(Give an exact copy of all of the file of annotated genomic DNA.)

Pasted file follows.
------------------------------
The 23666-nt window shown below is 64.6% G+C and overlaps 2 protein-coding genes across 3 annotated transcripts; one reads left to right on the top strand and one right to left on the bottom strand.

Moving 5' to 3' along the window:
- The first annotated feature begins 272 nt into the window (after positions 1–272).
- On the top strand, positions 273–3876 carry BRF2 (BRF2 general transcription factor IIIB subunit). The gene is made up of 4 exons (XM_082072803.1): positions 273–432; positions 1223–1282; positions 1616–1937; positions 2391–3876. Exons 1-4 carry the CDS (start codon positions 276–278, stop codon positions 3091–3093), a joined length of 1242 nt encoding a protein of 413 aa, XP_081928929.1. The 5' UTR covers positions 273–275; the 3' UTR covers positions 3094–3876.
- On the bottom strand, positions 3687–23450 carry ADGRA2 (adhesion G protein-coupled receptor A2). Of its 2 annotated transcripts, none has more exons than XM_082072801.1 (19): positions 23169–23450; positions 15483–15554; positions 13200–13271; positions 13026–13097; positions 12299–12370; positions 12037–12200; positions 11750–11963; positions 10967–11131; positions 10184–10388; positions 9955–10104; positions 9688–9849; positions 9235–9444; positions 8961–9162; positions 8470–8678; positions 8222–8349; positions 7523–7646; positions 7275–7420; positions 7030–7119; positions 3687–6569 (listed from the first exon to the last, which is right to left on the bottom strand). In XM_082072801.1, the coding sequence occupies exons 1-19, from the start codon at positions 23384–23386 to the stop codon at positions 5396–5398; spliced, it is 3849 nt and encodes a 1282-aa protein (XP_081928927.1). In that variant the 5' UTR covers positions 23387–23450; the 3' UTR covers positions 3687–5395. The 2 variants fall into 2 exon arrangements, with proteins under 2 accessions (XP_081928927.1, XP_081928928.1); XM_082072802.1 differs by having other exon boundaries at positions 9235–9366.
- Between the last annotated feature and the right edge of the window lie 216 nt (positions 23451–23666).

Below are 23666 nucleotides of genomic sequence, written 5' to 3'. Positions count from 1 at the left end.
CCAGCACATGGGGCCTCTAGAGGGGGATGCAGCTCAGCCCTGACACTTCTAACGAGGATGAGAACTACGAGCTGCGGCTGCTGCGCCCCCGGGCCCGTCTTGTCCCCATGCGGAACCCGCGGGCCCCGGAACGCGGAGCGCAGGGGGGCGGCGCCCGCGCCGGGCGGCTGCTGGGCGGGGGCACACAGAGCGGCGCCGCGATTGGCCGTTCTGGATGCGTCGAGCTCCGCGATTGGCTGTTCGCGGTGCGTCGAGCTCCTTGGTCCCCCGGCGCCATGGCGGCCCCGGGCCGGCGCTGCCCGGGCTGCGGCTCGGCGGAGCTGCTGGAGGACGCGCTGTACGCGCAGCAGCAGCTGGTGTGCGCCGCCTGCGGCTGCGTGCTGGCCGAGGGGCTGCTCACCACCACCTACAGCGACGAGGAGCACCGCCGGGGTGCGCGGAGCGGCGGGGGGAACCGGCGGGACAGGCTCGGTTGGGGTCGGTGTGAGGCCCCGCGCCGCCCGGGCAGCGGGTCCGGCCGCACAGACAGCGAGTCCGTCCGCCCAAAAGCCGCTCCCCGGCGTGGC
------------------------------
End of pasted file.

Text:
The 23666-nt window shown below is 64.6% G+C and overlaps 2 protein-coding genes across 3 annotated transcripts; one reads left to right on the top strand and one right to left on the bottom strand.

Moving 5' to 3' along the window:
- The first annotated feature begins 272 nt into the window (after positions 1–272).
- On the top strand, positions 273–3876 carry BRF2 (BRF2 general transcription factor IIIB subunit). The gene is made up of 4 exons (XM_082072803.1): positions 273–432; positions 1223–1282; positions 1616–1937; positions 2391–3876. Exons 1-4 carry the CDS (start codon positions 276–278, stop codon positions 3091–3093), a joined length of 1242 nt encoding a protein of 413 aa, XP_081928929.1. The 5' UTR covers positions 273–275; the 3' UTR covers positions 3094–3876.
- On the bottom strand, positions 3687–23450 carry ADGRA2 (adhesion G protein-coupled receptor A2). Of its 2 annotated transcripts, none has more exons than XM_082072801.1 (19): positions 23169–23450; positions 15483–15554; positions 13200–13271; positions 13026–13097; positions 12299–12370; positions 12037–12200; positions 11750–11963; positions 10967–11131; positions 10184–10388; positions 9955–10104; positions 9688–9849; positions 9235–9444; positions 8961–9162; positions 8470–8678; positions 8222–8349; positions 7523–7646; positions 7275–7420; positions 7030–7119; positions 3687–6569 (listed from the first exon to the last, which is right to left on the bottom strand). In XM_082072801.1, the coding sequence occupies exons 1-19, from the start codon at positions 23384–23386 to the stop codon at positions 5396–5398; spliced, it is 3849 nt and encodes a 1282-aa protein (XP_081928927.1). In that variant the 5' UTR covers positions 23387–23450; the 3' UTR covers positions 3687–5395. The 2 variants fall into 2 exon arrangements, with proteins under 2 accessions (XP_081928927.1, XP_081928928.1); XM_082072802.1 differs by having other exon boundaries at positions 9235–9366.
- Between the last annotated feature and the right edge of the window lie 216 nt (positions 23451–23666).

Below are 23666 nucleotides of genomic sequence, written 5' to 3'. Positions count from 1 at the left end.
CCAGCACATGGGGCCTCTAGAGGGGGATGCAGCTCAGCCCTGACACTTCTAACGAGGATGAGAACTACGAGCTGCGGCTGCTGCGCCCCCGGGCCCGTCTTGTCCCCATGCGGAACCCGCGGGCCCCGGAACGCGGAGCGCAGGGGGGCGGCGCCCGCGCCGGGCGGCTGCTGGGCGGGGGCACACAGAGCGGCGCCGCGATTGGCCGTTCTGGATGCGTCGAGCTCCGCGATTGGCTGTTCGCGGTGCGTCGAGCTCCTTGGTCCCCCGGCGCCATGGCGGCCCCGGGCCGGCGCTGCCCGGGCTGCGGCTCGGCGGAGCTGCTGGAGGACGCGCTGTACGCGCAGCAGCAGCTGGTGTGCGCCGCCTGCGGCTGCGTGCTGGCCGAGGGGCTGCTCACCACCACCTACAGCGACGAGGAGCACCGCCGGGGTGCGCGGAGCGGCGGGGGGAACCGGCGGGACAGGCTCGGTTGGGGTCGGTGTGAGGCCCCGCGCCGCCCGGGCAGCGGGTCCGGCCGCACAGACAGCGAGTCCGTCCGCCCAAAAGCCGCTCCCCGGCGTGGC